History 104: Western Civilization since 1648
Lecture: 19th Century Society

Women's Roles

woman embroidering in veil

"angel of the home"

The foundation of public morality was private security, protected by the middle-class wife. The home was supposed to be a haven from the industrial workplace, where the husband spent his days. Depending on their financial status, women were expected to have specific knowledge of managing a household.

book Workbook document: Mrs. Beeton's Book of Household Management (1861)

A home was a complex place to manage. In a lower middle-class home, the woman needed to be able to cook and do all but the heaviest cleaning. At a higher income, she was expected to manage servants. And this was not your minimalist artist's loft decor. Victorian homes were a crowded combination of the latest technological knick-knacks and older heirlooms. Overstuffed chairs, fireplaces, gaslights, furnaces, private bedrooms, a kitchen far from the dining room (to avoid icky cooking smells) were all expected. In larger homes, a conservatory of glass and steel provided a place to grow hothouse plants in cooler climes. And the whole thing was cluttered with personal items: silver-backed hairbrushes, pictures in ornate frames, a gramophone, a piano, and many, many books. The wife's job was to keep it quiet and happy, with the kids ready for a good-night kiss from daddy before going to bed. After tending house all day, and making the round of social calls necessary to her station, her job in the evening was as confidante and supporter of her man.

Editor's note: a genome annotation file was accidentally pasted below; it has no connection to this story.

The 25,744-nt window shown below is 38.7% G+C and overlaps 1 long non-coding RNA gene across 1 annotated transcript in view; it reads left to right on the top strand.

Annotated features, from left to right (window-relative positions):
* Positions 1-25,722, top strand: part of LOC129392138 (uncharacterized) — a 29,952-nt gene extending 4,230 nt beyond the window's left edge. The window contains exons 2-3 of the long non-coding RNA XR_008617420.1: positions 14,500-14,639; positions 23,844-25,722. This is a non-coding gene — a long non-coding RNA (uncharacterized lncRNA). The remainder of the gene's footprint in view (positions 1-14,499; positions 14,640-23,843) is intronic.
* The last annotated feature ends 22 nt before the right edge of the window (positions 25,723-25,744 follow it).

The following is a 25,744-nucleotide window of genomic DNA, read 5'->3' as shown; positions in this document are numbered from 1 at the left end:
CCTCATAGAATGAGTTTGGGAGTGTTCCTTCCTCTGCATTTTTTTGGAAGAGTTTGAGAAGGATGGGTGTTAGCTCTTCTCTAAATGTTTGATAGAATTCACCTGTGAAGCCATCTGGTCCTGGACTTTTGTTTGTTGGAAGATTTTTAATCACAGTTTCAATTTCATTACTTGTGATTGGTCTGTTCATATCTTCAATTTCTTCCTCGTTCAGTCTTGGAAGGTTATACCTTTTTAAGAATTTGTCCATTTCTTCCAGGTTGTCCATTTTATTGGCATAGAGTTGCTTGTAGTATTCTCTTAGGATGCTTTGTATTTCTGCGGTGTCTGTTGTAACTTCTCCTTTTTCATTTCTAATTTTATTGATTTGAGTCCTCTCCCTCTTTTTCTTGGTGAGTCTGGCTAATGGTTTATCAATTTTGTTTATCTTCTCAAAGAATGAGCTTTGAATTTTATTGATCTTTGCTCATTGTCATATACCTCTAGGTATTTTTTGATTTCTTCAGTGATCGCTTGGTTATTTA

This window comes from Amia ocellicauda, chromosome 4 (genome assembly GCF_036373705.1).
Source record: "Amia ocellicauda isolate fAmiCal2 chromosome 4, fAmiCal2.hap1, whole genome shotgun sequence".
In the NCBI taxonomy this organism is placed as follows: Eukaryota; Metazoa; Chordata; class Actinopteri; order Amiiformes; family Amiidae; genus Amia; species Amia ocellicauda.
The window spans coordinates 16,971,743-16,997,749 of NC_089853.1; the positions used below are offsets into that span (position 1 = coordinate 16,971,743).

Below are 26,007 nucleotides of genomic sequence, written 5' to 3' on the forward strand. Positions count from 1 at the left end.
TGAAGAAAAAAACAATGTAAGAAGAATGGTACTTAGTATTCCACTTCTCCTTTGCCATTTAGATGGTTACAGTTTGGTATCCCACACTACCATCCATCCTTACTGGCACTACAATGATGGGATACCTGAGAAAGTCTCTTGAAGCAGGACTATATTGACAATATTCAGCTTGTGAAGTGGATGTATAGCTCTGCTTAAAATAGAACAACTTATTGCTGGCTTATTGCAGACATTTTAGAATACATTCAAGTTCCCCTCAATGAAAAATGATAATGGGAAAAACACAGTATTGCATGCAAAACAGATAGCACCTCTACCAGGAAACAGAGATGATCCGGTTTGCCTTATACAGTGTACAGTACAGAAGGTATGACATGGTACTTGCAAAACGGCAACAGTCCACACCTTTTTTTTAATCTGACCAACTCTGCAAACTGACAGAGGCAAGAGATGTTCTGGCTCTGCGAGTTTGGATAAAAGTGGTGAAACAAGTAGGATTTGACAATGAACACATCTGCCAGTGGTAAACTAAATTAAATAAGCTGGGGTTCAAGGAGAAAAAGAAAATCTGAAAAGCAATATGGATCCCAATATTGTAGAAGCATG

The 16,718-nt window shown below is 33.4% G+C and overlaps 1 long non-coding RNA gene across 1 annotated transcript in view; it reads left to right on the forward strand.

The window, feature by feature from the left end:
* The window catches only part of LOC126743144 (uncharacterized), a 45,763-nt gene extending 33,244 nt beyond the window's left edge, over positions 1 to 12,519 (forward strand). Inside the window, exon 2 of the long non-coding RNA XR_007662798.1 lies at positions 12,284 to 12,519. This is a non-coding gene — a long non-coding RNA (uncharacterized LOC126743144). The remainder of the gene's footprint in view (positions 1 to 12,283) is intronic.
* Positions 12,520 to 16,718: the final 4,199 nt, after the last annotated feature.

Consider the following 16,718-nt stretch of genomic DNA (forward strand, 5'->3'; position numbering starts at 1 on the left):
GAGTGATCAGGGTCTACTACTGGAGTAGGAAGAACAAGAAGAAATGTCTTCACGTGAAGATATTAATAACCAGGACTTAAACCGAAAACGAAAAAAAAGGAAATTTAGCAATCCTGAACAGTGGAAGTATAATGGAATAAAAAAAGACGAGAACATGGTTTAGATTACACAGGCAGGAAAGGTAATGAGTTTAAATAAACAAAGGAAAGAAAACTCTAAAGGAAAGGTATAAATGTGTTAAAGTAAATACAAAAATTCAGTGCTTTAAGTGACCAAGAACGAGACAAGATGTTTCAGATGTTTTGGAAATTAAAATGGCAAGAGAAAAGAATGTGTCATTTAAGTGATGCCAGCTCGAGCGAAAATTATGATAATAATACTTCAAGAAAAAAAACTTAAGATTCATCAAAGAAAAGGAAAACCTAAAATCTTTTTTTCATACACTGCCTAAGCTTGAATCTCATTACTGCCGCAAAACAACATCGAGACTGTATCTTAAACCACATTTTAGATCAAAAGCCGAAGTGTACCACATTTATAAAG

In return, middle-class men were supposed to worship their wives, and many did. One historian said that they gave women indulgence instead of justice. She should always be a visible representation of her husband's love and regard. Some women, and some men, didn't fit the mold.
bookWorkbook document: Kate Chopin's The Awakening (1899)

Interestingly enough, Kate Chopin wrote this book in her parlor, surrounded by her children.

domestic help

Real men could afford domestic help; ones wife should not have to soil her own hands. In wealthier families, a parlormaid (whose only job was to answer the door) was a necessity, and she had to be pretty. A cook, groom for the horses, gardener, chambermaid (for bedrooms), downstairs maid, tweeny (between-floors maid) all demonstrated to society the wealth and status of the occupants. In 1851 in Britain, 25% of all females over the age of 9 were domestic servants.

protection and ignorance

As in the medieval image, women were subject to protection by men. They were to be shielded from the harsh realities of life so they remain pure and modest. This went to extremes (you may recall the image of a gynecological exam where the doctor can't see anything). In fact, women were expected to endure pain rather than submit to the "indelicacy" of an examination by a man. This was even an argument used by some against health exams for prostitutes!

Menstruation was considered a "disability", and motherhood was honored above all. But little sexual information was given to women, even by their own mothers, leading to extraordinary ignorance of ones own body.

7. Sexuality ->

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